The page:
WHERE'D YOU GO, BERNADETTE
by Maria Semple
I inadvertently let this slide by a while back, having gotten a reminder from the library that it was waiting for me. By the time I remembered it was there, it was gone, and I had to request it again. This time I remembered to pick it, and I got around to reading it.
Was it worth it? Only in that it was feted, and not just by Seattle, so it was good to find out what the Powers That Be are reading. (Seattle is constantly amazed and pleased when it gets Big-Name recognition. The author, Maria Semple, was a Hollywood writer (I guess she still is), and she has cred, but she lives in Seattle now, at least at the moment. The little things make me happy: I was relieved to see, at least in the digital copy, there's a comma in the title. I kept seeing it without, probably by those who never actually looked IN the book. Or are semiliterate. Either is a possibility.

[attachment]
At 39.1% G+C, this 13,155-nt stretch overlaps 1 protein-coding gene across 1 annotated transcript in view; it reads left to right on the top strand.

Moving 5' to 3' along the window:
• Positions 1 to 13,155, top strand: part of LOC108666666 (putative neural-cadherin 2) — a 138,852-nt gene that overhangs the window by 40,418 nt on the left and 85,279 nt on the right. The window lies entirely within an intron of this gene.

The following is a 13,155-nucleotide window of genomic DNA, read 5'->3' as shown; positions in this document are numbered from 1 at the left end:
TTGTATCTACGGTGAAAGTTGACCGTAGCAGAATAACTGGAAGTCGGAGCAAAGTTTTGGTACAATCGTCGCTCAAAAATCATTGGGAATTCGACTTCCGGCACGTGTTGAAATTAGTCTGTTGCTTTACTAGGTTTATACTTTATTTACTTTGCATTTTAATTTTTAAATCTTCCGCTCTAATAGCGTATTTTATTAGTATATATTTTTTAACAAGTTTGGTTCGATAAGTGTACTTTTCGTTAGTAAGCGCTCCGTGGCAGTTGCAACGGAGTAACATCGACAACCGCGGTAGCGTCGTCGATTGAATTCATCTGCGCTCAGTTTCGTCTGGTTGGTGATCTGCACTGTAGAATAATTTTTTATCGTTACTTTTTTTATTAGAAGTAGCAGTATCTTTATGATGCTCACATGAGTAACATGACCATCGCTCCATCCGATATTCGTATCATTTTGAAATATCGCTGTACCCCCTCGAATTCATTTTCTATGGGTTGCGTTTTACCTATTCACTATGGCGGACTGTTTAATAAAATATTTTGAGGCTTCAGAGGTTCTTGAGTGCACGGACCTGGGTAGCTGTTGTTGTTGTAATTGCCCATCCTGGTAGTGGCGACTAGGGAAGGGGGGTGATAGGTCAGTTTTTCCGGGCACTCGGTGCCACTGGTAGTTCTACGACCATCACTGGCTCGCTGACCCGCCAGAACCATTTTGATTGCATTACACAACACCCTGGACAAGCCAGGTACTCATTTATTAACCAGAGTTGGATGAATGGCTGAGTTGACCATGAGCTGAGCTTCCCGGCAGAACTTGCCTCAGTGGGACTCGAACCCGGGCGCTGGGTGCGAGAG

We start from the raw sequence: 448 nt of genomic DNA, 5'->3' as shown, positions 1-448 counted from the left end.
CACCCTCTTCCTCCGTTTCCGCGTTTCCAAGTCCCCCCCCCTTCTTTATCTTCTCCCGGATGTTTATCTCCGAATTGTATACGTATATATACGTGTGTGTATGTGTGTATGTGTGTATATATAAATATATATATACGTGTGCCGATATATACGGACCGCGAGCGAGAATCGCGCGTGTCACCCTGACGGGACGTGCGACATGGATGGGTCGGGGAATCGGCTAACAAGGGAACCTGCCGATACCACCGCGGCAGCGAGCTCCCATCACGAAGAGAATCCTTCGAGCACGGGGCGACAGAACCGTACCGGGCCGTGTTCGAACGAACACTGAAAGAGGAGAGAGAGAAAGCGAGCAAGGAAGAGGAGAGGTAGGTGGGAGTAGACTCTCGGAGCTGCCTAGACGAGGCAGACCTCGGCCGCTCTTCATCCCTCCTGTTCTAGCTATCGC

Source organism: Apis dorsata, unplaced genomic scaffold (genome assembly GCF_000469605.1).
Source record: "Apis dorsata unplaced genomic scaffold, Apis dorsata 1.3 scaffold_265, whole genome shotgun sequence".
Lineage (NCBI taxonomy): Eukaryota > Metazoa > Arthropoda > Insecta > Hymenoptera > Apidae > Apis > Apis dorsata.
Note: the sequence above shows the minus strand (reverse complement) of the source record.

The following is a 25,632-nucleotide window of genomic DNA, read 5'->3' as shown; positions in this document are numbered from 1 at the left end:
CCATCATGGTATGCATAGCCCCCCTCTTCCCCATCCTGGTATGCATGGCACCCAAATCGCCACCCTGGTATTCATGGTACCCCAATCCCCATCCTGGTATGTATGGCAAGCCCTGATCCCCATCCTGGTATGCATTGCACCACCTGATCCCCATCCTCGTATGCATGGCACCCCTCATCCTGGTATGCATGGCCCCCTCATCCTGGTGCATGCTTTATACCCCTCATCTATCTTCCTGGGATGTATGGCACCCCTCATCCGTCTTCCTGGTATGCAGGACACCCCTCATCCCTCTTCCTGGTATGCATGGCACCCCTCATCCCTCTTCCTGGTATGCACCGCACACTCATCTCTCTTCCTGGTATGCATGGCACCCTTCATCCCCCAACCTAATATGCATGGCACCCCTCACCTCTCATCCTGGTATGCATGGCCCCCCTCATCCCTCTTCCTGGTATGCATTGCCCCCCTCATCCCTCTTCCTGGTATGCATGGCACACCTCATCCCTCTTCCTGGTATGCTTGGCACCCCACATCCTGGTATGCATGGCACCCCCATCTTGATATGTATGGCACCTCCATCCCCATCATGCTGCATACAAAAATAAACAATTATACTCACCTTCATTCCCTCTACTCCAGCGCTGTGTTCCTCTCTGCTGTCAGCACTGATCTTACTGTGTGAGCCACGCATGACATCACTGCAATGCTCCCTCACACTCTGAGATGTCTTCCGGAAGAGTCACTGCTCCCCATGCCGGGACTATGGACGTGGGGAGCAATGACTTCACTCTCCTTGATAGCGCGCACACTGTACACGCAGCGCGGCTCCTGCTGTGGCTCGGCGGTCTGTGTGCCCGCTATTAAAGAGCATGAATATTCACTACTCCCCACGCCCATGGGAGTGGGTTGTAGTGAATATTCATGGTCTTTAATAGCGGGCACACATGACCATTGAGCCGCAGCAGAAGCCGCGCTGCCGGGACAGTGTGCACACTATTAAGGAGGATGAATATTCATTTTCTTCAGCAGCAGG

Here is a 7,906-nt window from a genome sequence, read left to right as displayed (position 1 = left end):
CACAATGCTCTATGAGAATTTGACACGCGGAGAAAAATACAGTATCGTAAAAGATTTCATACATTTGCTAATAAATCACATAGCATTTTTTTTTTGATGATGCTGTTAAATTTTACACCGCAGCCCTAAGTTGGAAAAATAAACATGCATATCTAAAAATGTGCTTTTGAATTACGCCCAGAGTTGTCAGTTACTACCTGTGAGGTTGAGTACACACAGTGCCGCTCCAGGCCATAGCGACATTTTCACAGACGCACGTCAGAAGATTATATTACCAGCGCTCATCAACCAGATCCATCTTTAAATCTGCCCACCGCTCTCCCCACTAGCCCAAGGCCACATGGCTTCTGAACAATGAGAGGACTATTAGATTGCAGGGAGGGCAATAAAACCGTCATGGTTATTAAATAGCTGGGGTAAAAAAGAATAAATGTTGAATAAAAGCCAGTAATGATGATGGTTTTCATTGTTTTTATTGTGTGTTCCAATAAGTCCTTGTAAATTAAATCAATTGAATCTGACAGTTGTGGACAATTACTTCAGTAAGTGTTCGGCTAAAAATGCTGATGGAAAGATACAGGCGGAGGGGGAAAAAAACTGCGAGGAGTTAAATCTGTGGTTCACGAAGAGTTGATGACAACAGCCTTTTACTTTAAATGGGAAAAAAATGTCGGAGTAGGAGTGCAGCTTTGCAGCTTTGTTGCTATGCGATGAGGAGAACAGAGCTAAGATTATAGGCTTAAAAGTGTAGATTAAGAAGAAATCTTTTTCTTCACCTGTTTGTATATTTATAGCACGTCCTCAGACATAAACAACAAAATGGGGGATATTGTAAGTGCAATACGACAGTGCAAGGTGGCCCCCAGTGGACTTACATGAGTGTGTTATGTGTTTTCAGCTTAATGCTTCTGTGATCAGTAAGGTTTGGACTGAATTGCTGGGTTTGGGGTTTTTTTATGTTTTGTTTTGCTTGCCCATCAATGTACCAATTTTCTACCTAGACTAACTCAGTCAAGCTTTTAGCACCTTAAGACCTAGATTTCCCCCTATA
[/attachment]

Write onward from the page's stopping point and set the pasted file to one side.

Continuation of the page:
Anyway, that's the problem with things that are feted: it's usually done so by people who want to be "in" and not by those who actually have any knowledge. So that's very Hollywood. Okay, now for the actual book. I found it incredibly annoying. Overprivileged, self-centered, entitled...and that's just to describe our protagonists. No, this is yet another work by the privileged about the privileged for the privileged, and I have no patience. Go back to being moneyed, you vapid richos. Hollywood fail. And this is why I tend to read genre fiction.
Next up: WASHINGTON'S SPIES by Alexander Rose, the story of America's first spy ring, on which the AMC series TURN was based. I understand our old friend Bob Greenberger assigned this book to his high school students last term, and I'm impressed. My high school wouldn't have dreamed of assigning something this challenging!